When you have a conversation with someone - and in this case, I'm thinking a structured conversation, like a job interview - You're going to stick mainly to one topic, or a cluster of related topics (the nature of the job, the suitability of your background, etc). But there may be a significant digression. Perhaps you and your interviewer know some of the same people, so you talk about them for a while. But eventually you'll return to the topic of the job. I'd like to be able to do that musically.

    I can do it with modal fusion type stuff, and one-chord-vamp tunes like Passion Dance, but for standards with functional harmony, not so much.

    So here's where I have a pretty big break with David: I find most free jazz pretty much unlistenable. And while I might think it's interesting from an intellectual point of view for a duo stretch a standard to the breaking point, again, it's not something I actually want to listen to. So I want to be able to do this within the context of a tune, and without losing the groove, or the character of the tune.

    Does that make any sense? I'm trying not to have too much in the way of pre-conceived ideas about this.

  19. #18

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    Just wanted to say I'm in.

    Definitely one of the most interesting ideas for a thread here in a long time!

  20. #19

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    I find most free jazz pretty much unlistenable.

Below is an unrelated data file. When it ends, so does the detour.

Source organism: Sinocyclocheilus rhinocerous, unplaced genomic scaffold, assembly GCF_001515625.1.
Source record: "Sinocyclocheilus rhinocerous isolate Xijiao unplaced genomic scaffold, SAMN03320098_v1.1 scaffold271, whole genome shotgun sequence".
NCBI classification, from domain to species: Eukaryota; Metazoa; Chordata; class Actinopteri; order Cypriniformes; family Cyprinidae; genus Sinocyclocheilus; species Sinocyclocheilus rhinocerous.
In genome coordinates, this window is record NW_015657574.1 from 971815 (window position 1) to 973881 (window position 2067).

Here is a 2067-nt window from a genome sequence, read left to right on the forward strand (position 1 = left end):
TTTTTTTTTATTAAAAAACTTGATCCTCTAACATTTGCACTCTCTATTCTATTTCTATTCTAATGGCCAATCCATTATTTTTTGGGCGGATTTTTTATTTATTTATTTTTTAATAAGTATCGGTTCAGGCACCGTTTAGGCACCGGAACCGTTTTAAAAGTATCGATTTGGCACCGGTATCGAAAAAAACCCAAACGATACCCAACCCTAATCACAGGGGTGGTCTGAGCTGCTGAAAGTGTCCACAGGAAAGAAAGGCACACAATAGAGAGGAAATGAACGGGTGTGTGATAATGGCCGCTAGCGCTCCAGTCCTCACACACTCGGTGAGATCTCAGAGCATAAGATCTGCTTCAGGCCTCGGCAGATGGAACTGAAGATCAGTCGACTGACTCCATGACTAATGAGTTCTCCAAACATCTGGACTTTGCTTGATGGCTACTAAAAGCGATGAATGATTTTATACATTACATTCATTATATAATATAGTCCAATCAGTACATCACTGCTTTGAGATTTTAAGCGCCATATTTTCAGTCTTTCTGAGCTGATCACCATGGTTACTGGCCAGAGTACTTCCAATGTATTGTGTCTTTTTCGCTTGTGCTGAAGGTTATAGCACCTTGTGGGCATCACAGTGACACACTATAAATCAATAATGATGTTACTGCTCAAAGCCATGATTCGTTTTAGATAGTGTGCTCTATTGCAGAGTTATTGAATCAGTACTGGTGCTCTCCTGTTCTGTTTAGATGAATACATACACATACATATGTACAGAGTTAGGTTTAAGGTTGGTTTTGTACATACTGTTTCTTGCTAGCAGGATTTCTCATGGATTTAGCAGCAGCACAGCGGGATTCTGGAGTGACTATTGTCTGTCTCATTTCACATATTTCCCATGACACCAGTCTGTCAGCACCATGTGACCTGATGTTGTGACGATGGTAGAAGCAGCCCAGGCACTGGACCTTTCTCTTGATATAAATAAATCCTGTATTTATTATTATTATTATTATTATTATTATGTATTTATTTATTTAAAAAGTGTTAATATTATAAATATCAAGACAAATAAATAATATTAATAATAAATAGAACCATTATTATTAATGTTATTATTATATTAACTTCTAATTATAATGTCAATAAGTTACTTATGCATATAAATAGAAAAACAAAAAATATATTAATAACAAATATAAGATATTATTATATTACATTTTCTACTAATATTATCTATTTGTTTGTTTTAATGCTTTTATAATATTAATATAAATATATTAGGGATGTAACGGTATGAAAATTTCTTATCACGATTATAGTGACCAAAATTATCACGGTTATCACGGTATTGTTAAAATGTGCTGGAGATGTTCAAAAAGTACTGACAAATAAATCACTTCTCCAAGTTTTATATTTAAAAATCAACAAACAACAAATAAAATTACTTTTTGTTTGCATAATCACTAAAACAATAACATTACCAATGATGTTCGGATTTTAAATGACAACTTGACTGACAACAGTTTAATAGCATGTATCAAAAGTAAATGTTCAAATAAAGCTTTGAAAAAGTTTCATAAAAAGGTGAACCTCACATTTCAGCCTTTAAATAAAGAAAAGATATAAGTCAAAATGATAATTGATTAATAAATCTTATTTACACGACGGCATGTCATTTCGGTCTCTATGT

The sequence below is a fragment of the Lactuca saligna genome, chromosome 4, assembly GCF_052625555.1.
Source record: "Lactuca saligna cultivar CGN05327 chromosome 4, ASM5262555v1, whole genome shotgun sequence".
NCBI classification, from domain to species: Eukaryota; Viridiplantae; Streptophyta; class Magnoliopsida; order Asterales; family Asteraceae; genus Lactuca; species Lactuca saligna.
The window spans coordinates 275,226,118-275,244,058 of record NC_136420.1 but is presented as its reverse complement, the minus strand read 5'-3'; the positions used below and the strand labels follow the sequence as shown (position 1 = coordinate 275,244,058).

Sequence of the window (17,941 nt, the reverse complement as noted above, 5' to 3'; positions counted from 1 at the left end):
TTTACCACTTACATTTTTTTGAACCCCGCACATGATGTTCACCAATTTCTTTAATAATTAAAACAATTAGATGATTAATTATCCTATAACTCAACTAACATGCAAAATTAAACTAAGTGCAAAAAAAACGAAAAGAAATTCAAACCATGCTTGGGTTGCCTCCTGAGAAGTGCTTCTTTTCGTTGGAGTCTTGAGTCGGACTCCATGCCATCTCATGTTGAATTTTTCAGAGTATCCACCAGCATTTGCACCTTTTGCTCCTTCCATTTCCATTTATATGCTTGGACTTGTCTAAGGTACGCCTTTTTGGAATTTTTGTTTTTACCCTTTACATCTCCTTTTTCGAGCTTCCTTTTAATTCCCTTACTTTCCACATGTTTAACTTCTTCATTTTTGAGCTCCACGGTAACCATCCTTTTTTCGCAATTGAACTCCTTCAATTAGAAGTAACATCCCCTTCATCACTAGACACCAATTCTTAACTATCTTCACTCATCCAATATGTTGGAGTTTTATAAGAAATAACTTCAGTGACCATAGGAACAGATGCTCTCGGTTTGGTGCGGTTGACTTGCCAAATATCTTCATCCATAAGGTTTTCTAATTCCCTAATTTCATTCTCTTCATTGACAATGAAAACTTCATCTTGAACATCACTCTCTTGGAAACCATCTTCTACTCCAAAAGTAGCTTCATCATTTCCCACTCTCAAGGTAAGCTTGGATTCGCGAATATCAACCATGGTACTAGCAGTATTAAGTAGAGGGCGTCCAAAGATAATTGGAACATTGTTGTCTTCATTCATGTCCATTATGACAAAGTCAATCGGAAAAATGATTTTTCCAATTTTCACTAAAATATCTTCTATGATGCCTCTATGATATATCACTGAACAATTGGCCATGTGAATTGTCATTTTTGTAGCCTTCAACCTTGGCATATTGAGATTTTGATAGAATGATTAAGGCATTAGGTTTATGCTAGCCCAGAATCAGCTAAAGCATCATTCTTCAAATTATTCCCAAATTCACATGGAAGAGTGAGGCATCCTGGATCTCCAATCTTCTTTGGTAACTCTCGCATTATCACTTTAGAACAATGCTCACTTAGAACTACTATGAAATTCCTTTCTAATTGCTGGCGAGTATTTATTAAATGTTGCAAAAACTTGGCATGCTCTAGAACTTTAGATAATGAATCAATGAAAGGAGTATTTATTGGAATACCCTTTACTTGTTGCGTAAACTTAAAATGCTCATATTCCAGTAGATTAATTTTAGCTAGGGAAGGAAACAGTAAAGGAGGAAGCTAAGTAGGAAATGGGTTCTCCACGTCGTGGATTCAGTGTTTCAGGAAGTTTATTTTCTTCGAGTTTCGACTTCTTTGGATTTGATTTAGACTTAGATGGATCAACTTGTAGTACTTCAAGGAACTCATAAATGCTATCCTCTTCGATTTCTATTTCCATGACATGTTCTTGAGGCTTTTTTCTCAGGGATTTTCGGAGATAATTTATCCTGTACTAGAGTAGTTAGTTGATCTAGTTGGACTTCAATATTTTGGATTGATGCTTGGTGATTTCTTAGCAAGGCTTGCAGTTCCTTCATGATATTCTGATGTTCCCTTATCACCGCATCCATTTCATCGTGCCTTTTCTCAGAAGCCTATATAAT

Improvising freely, why not play within whatever sound language that you are drawn to.

  21. #20

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    Quote Originally Posted by bako
    Improvising freely, why not play within whatever sound language that you are drawn to.
    I said "unlistenable." Not "not fun to play".

  22. #21

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    Ever hear a live Bill Frisell concert, the time he spends bringing a theme into play from nothing, even before the tune is recognizable? That's free jazz.
    Ever hear a Keith Jarret introduction to a standard? It can run from Bach counterpoint to Impressionistic to chordally profound. That's free jazz.
    If a performer fails to bring you into the process. If you can't hear the development and thought process that results in a complete interaction with musical and compositional content, that's free jazz with a failure somewhere along the way.
    If someone like Bill Evans began an improvisation, 40 percent of the audience heard a complete improvisational composition they wish they could take home and transpose/capture further and internalize, 20 percent of the audience heard pretty chords they enjoyed and 40% heard elevator music, his improvisation was maybe 60% successful.
    Is this a result of the performer, the performance, the genre or the perceiver? Good question. Something to think about.
    I heard Cecil Taylor on record, a lot of it was noisy, especially if I was dropped into the middle of a performance. I saw him live. From the beginning, to his development, his interaction with the bass player who I could tune out or listen with as I chose (much harder to listen in dimensions from a recording; which is why I say experience it LIVE).

    A good exploring improvisor takes chances and re-defines the toolset that others take for granted (or know nothing of, as the case may be) and a good soloists creates with integrity. That's why I wanted to open the discussion before we began with some concrete tools.